Former rail committee chair forms Commuter Action Group


Since the derailment last year in Bridgeport, commuters have become increasingly restless; to many, the ongoing problems, late trains, and seeming lack of communication about these and other issues are making commuters, who spend hundreds of dollars a month on commuter passes, restless about the quality of the service they’re receiving.

Jim Cameron, a transportation advocate and a former member of the state’s Rail Commuter Council, where he resigned last year, has announced his latest commuter advocacy effort, the Commuter Action Group, which is designed to mobilize those frustrated by the ongoing issues and start to make their frustrations more publicly known by speaking about it on social media, writing the various leaders who can bring about change, and develop ways to more broadly push for better service for the public at large.

One of Cameron’s first steps was to release the Commuter Manifesto to set the tone for what commuters expect when they buy their passes and commute on Metro-North.  Many of the items Cameron asks for – clean, reliable trains, accountability, good communication, learning from mistakes, etc. – are common sense and things that most businesses are forced to contend with to survive.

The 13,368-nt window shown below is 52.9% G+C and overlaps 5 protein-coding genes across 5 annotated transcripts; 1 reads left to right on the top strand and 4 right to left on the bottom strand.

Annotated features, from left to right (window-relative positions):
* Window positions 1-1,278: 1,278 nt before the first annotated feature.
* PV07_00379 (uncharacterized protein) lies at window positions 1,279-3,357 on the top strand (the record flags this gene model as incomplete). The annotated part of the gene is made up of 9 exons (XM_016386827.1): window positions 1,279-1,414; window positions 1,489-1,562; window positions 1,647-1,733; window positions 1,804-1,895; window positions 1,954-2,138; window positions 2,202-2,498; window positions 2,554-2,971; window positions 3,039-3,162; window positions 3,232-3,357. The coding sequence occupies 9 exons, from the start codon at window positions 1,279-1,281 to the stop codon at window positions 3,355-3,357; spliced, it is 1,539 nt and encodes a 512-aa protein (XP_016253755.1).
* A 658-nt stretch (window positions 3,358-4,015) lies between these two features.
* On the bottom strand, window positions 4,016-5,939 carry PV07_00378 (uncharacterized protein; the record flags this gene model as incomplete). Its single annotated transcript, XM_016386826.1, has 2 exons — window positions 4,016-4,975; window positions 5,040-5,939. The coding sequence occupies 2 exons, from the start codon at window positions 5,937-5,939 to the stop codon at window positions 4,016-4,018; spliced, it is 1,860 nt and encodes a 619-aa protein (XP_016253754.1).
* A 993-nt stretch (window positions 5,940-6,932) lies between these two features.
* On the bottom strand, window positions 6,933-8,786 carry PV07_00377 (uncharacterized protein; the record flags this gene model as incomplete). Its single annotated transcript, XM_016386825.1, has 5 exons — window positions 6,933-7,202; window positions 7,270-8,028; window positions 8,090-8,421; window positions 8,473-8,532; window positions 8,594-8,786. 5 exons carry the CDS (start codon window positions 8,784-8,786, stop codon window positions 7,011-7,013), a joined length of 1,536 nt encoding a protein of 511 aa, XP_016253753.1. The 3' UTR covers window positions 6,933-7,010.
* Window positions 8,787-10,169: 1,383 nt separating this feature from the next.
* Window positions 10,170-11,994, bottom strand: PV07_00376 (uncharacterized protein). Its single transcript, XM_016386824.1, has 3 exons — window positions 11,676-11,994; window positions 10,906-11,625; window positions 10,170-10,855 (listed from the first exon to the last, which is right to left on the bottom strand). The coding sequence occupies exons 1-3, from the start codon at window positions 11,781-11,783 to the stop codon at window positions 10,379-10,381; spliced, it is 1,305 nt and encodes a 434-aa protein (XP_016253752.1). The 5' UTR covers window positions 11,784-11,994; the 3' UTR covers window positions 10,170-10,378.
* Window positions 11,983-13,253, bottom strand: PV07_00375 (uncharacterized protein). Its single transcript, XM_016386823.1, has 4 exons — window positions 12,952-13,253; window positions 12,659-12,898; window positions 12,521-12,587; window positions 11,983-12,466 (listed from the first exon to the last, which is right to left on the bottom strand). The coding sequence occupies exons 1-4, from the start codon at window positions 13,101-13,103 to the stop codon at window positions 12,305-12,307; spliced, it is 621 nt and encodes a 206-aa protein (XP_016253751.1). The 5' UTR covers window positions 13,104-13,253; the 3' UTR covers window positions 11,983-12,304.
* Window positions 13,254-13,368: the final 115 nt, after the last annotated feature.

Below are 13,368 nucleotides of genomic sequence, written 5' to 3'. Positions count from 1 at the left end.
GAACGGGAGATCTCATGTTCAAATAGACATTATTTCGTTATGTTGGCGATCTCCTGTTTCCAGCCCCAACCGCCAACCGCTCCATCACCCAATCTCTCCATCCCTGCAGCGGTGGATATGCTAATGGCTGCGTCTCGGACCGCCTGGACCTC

It’s a good idea that can pair well with the existing council, but it’s hard to help but think that there’s only so much the railroad can do without additional funding.  While rate increases the past few years in Connecticut have gone into play, a recent study released by the Regional Plan Association concluded that $3.6 billion in investments is needed just to catch the New Haven Line up and resolve serious deficiencies that exist.

As such, I hope the council will also push to see a better funding pattern from the states that run Metro-North; commuters on the line pay the highest percentage of total operating expenses versus other commuter rails, and that to me implies that the states are not putting up their share of the funds to keep service at good levels.  There’s all sorts of aging infrastructure that puts the line at risk, from the catenary wires that still aren’t completely replaced, to a number of 100-year-old-plus bridges that fail to close properly.

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